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2018 Jeep Wrangler: The Good, The Better, The Not So Bad

9262 Views 2 Replies 3 Participants Last post by  Mudrunner

Having been on sale for a while already, the new 2018 Jeep Wrangler JL has been thoroughly tested by automotive publications a AutoGuide has compiled a list of pros and cons for those who are still on the fence.

When it comes to Wranglers, most people think of an off-road ready machine that’s the leader of it’s segment and the new JL certainly lives up to that image. Going with the Sahara trim and optional Selec-Trac System, the Wrangler’s four-wheel drive will automatically engage for better traction. Also improve is the vehicle’s ground clearance, maximum approach angle and departure angle.

Then there’s the new powertrain options including a hybrid-assisted turbocharged 2.0-liter four-cylinder, delivering 268 horsepower and 295 pound-feet of torque along with even better fuel economy ratings. A 3.0-liter V6 diesel is offered as well with an output of 260 horsepower and 442 pound-feet of torque. Those opting for the base engine will get the old Pentastar 3.6-liter V6, which cranks out 285 horsepower and 260 pound-feet of torque.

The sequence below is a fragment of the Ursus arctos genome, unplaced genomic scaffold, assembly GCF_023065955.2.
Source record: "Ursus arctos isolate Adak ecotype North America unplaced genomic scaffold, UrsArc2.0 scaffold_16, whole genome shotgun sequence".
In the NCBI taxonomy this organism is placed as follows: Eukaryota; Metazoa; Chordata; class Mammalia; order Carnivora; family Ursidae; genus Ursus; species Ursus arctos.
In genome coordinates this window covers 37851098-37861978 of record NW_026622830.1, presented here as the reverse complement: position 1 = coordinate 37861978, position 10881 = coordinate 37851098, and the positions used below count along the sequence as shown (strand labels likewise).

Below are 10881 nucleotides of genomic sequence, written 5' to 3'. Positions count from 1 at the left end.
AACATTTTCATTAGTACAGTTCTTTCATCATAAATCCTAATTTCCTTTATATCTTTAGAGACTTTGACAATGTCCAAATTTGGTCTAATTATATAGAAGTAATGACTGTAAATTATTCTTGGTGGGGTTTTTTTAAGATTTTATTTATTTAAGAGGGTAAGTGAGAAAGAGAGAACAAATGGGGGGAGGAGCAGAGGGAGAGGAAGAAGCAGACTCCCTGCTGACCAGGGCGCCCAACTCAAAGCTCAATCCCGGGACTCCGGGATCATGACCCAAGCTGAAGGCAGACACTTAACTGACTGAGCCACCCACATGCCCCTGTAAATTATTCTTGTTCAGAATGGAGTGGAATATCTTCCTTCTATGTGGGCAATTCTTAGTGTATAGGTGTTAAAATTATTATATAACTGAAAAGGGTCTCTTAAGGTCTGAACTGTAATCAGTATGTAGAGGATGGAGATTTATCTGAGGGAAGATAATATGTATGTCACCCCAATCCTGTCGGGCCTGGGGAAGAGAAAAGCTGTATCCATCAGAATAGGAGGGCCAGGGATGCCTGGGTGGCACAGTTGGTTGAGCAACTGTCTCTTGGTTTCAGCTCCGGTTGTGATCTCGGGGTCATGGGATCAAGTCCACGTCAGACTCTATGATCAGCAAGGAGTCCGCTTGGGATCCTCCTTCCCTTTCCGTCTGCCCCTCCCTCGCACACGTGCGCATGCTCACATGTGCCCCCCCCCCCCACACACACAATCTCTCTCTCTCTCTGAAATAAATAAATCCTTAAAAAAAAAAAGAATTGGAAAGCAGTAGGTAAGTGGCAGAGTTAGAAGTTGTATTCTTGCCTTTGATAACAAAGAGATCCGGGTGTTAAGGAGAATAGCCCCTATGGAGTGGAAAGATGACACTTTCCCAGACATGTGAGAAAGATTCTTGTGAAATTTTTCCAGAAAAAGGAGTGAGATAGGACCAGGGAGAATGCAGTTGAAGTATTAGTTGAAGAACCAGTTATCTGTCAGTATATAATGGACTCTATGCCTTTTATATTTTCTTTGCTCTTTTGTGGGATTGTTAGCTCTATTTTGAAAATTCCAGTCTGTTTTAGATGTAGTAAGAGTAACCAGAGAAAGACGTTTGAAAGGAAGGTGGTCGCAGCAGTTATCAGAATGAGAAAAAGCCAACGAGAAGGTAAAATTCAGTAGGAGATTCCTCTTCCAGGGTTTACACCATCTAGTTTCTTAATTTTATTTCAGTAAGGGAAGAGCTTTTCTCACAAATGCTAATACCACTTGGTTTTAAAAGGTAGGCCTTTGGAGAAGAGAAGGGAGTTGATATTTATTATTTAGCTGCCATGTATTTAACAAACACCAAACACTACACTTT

Of course what’s a Wrangler without various roof options? This generation fans will still get the usual soft and hard tops, though they are easier to remove now. In addition, there’s also going to be a power soft top available for four door Sahara and Rubicon vehicles.

What’s more, the list of standard equipment is now longer than ever. Entry-level Wranglers will be equipped with a backup camera, push-button start, cruise control, hill-start assist, five USB outlets, 5-inch touchscreen, Android Auto and Apple CarPlay, and T50 fasteners to make door removal easier.

Of course no car is perfect and the new Wrangler does come with a $3,000 price increase, which is not so bad considering what you’re getting in exchange. There’s also Jeep’s reputation for questionable reliability, but once again this can be overlooked if you really want the Wrangler.
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That price increase means nothing given the fact nothing on the market can match the Wrangler, so at its new starting price of $26,995 (USD) that still makes it very easy for someone who wanted a different entry-level vehicle (higher-trim Honda Civic, Hyundai Sonata, etc.) to get into the JL. In addition Wranglers are one of the last "real" SUV's you can get these days if you know what I mean.
I would say with the changes they've made to performance for this new model that the increase in price is warranted. Whether or not the sometimes questionable FCA reliability has been addressed is a whole other issue. The Wrangler really does stand alone in the SUV segment, but perhaps that will change with the rumored Toyota concepts coming down the pipeline.
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